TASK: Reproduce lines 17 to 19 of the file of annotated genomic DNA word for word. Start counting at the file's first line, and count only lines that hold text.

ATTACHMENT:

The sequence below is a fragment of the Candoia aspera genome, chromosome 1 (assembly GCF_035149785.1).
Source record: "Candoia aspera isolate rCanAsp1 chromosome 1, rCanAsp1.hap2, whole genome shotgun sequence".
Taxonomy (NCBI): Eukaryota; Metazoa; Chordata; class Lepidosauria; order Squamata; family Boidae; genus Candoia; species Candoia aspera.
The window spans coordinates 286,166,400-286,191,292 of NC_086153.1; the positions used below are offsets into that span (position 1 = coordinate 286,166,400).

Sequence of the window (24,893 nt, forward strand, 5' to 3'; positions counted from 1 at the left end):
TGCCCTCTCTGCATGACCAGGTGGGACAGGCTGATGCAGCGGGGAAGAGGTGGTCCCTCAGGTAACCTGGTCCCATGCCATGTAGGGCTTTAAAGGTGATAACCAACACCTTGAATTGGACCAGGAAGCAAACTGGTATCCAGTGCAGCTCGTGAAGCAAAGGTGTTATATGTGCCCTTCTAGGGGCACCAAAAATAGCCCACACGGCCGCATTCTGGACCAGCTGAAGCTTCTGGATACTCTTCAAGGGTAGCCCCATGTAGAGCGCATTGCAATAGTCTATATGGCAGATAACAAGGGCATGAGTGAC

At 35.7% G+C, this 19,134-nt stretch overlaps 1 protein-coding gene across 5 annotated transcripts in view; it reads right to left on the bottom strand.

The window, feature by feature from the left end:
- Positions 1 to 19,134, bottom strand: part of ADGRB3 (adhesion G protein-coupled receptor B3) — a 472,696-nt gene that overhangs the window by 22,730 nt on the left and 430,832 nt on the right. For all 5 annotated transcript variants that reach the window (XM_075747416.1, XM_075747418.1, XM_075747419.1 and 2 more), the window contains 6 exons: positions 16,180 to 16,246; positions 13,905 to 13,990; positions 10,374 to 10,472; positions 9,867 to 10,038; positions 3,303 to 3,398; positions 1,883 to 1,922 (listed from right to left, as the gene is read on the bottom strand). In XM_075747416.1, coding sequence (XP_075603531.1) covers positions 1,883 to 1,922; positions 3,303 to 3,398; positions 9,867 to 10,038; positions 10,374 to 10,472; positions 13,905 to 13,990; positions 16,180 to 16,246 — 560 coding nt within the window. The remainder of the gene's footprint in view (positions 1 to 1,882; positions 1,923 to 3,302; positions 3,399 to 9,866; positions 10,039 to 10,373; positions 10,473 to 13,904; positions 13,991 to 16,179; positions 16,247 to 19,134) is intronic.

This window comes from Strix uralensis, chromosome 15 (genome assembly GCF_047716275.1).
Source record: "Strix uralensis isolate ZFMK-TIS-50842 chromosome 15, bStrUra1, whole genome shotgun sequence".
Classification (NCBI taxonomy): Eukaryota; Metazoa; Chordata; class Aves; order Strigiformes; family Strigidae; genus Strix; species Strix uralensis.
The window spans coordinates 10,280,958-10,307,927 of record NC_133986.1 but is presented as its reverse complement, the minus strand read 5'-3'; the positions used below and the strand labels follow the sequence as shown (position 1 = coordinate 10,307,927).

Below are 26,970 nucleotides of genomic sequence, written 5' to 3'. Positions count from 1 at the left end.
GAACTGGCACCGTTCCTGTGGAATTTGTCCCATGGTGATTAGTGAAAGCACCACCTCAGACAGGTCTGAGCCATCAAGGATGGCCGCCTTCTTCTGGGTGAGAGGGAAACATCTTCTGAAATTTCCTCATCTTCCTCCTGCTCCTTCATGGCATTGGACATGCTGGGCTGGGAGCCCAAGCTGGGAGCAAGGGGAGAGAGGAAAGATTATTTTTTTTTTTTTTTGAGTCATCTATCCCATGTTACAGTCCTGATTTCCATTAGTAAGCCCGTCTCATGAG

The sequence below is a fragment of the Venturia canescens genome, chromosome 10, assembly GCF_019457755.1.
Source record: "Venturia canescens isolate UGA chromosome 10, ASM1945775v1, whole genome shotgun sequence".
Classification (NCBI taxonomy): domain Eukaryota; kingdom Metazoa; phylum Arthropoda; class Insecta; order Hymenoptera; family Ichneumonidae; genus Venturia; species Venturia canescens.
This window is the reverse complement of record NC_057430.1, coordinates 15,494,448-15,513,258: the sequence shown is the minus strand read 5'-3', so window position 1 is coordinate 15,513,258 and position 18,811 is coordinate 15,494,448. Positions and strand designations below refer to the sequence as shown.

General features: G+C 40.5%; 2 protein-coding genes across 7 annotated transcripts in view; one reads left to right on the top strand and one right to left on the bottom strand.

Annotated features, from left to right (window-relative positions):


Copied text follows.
Source record: "Venturia canescens isolate UGA chromosome 10, ASM1945775v1, whole genome shotgun sequence".
Classification (NCBI taxonomy): domain Eukaryota; kingdom Metazoa; phylum Arthropoda; class Insecta; order Hymenoptera; family Ichneumonidae; genus Venturia; species Venturia canescens.
This window is the reverse complement of record NC_057430.1, coordinates 15,494,448-15,513,258: the sequence shown is the minus strand read 5'-3', so window position 1 is coordinate 15,513,258 and position 18,811 is coordinate 15,494,448. Positions and strand designations below refer to the sequence as shown.